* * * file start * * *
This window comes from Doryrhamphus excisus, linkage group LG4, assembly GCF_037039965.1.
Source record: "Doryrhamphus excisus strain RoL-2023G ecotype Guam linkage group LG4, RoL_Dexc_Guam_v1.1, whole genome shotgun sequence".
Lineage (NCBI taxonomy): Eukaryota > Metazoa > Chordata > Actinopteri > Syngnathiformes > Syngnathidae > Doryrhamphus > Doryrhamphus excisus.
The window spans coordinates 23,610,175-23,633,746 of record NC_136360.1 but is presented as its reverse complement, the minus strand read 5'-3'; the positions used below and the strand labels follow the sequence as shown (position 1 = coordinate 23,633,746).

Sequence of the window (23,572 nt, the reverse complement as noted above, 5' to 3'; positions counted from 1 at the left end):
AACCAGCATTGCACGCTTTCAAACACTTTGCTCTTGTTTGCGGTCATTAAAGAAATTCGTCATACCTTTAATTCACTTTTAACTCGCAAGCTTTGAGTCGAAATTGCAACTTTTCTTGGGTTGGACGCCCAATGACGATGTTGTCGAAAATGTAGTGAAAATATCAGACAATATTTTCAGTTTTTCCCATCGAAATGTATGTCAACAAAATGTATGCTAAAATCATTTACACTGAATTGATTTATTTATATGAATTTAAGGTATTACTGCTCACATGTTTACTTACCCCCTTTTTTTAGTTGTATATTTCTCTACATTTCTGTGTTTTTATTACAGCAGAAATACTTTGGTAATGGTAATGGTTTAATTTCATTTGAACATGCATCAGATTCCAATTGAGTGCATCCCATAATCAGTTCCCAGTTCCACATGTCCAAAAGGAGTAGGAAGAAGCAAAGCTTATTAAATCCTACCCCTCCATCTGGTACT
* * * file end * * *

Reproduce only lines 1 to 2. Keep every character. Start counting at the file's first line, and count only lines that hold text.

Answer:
This window comes from Doryrhamphus excisus, linkage group LG4, assembly GCF_037039965.1.
Source record: "Doryrhamphus excisus strain RoL-2023G ecotype Guam linkage group LG4, RoL_Dexc_Guam_v1.1, whole genome shotgun sequence".